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Edward P. Jones' Tales of 'Aunt Hagar's Children'

Edward P. Jones' portrait of Washington, D.C., is a mix of the real and the supernatural. It's a place where grandparents struggle to raise grandkids. And it's where the devil -- wearing a purple tie and two-toned shoes -- swims across the river.

Jones, a D.C. native, won a Pulitzer Prize for his novel The Known World, a tale of black slave owners in the antebellum South.

His latest published work is a collection of short stories called All Aunt Hagar's Children. His hometown is more than the setting for these stories ... it reads more like a major character.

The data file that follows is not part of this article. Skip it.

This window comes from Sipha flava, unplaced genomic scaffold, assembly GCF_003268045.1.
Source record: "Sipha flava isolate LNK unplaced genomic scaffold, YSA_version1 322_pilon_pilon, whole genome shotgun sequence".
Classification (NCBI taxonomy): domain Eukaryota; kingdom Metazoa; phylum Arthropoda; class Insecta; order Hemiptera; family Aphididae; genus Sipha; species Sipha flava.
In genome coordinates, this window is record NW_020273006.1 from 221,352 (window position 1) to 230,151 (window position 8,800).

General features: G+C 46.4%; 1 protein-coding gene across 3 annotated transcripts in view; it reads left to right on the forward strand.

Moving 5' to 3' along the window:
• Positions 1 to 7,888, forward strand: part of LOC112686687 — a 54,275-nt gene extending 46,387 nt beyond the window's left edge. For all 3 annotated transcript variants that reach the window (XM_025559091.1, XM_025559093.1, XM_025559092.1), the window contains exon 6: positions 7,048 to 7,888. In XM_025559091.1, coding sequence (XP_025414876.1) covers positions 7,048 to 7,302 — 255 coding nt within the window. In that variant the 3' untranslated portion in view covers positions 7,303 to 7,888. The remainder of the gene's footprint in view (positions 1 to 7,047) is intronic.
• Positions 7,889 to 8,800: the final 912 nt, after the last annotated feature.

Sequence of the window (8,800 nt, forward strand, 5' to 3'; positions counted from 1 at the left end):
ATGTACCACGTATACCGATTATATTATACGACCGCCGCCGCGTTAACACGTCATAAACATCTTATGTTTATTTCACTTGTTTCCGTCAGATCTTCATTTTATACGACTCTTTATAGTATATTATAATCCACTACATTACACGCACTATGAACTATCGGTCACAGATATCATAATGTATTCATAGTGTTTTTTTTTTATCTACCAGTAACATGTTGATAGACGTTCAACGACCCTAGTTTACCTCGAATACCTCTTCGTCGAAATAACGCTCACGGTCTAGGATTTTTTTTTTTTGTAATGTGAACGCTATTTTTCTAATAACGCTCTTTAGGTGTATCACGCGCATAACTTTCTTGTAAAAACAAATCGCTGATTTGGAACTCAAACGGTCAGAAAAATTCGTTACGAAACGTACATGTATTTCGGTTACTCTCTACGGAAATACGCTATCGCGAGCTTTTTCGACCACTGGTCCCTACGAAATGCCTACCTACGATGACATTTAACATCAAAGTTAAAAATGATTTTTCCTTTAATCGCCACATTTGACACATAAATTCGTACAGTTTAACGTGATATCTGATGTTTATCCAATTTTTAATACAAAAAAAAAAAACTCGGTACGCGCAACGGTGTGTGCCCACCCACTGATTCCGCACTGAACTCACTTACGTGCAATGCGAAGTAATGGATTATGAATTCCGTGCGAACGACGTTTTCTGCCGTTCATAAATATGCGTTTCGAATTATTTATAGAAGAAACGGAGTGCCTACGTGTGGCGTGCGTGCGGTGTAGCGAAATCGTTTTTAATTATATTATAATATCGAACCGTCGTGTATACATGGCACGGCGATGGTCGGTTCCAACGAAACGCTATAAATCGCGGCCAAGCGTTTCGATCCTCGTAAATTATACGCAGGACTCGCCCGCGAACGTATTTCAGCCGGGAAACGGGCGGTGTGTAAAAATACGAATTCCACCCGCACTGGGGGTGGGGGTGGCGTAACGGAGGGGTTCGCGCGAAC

"It just so happens that I was born and raised in Washington," Jones says. "Had I been born in Chicago, or San Antonio, the streets and places would have figured into whatever I wrote. Just so happens that it's Washington, D.C."

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NPR National Correspondent Debbie Elliott can be heard telling stories from her native South. She covers the latest news and politics, and is attuned to the region's rich culture and history.